There is a lot more: when you right-click the editor line number margin, you can enable the “Debugger Margin”. This margin is clickable, and you can easily set and remove breakpoints. A right-click on the debugger margin gives access to creating dynamic “variable” breakpoints, too.
Make It Yours
Instead of implementing all features you dream of, ISESteroids lets you now do it yourself.
There is a new menu item in the main menu called “My Commands”. Here, ISESteroids surfaces all custom commands you may have created. These commands were burried in the Add-Ons menu before. If you don’t know how to add custom commands, the menu has a command “Add new command”. It opens a sample script that tells you how.
The same commands also surface on right-click on a PowerShell tab.
While these commands are PowerShell tab specific, you may sometimes feel you need editor-specific commands. To add those, use Add-SteroidsEditorTabCommand. It places your commands on editor tabs. They become visible when you right-click an editor tab. This is the perfect place to add support for Source Control systems and other editor-related features.
And maybe you want even more granular control. Then you can now also tie your commands to individual tokens. Simply use Add-SteroidsContextMenuCommand. It will place your commands on the context menu when you right-click a token. The scriptblock you submit will receive two pieces of information: in $args you get the editor that was clicked, and in $args you get the token that was clicked. These kind of commands are perfect for language-level features, like refactoring all variables, or turning variables all upper case.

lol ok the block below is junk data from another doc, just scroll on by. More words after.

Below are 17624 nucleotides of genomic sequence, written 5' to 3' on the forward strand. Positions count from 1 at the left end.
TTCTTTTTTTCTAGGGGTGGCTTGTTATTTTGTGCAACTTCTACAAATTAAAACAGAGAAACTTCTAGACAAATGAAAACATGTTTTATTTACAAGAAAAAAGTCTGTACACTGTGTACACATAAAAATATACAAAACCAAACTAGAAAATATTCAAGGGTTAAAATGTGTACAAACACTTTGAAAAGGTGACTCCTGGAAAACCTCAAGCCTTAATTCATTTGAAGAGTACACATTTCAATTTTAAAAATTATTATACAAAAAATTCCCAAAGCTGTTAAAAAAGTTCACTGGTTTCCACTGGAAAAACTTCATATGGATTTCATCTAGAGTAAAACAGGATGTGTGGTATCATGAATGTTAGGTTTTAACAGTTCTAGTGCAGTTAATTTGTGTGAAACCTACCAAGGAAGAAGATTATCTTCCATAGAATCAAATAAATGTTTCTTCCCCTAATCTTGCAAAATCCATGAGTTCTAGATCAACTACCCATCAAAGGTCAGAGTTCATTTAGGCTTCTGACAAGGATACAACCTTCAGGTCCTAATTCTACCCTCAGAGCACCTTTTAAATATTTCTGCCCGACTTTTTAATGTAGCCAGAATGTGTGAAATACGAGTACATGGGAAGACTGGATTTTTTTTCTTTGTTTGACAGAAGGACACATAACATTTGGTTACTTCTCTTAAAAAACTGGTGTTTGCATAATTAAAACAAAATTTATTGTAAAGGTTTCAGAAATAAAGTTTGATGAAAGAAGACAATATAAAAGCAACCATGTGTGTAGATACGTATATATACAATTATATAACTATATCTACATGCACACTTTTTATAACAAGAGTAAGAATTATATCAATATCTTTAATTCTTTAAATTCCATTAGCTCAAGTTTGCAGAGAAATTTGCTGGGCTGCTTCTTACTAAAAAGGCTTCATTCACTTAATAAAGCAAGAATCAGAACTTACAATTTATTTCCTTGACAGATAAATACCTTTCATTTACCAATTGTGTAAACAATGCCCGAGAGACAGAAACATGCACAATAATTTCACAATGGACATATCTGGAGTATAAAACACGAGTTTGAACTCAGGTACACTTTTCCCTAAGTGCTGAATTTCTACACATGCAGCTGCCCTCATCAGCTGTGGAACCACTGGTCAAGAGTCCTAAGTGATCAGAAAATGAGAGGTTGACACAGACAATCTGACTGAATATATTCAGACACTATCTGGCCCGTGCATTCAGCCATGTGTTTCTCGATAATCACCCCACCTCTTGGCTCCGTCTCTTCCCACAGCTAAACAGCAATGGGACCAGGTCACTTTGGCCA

To add all your favorite tools to the “Tools” menu, use Add-SteroidsTool. It gives you the ability to add tools like regedit.exe right into the ISESteroids UI.
Function From Syntax
In the navigation bar, on the left hand side, you now see a “new” icon (looks like a star). It can create new functions with just one click. When you right-click it, you can choose from all function snippets, and also create functions simply by entering the desired function syntax.
This may sound complex, but it isn’t. When you click “From Syntax”, a dialog opens and has two links to examples. Take a look at these, and creating Advanced PowerShell functions will be really easy.
When you have created a function, note the other icon at the right side of the navigation bar coming to live. Click it to easily export your function to a module.
VBScript And Other File Types
ISESteroids now supports language definition files. Take a look at the folder “ContentTypes”, and you find two samples. One is for VBScript, the other one for log files.
When you open a file with a file extension that is defined in such a file, ISESteroids colorizes these files.
In addition, VBScript files can also be executed.
We now focus on completing documentation. The next milestone is the final release. We aim at early Q2. This is when the introductory offer ends, too.
If you cannot pay for a license, we have a high demand on “Helping Hands”. Create beautiful themes, or create a bunch of well crafted snippets – and get a free license in return! Please contact us before you start, so we can organize who is doing what.
Meanwhile may the PowerShell be with you!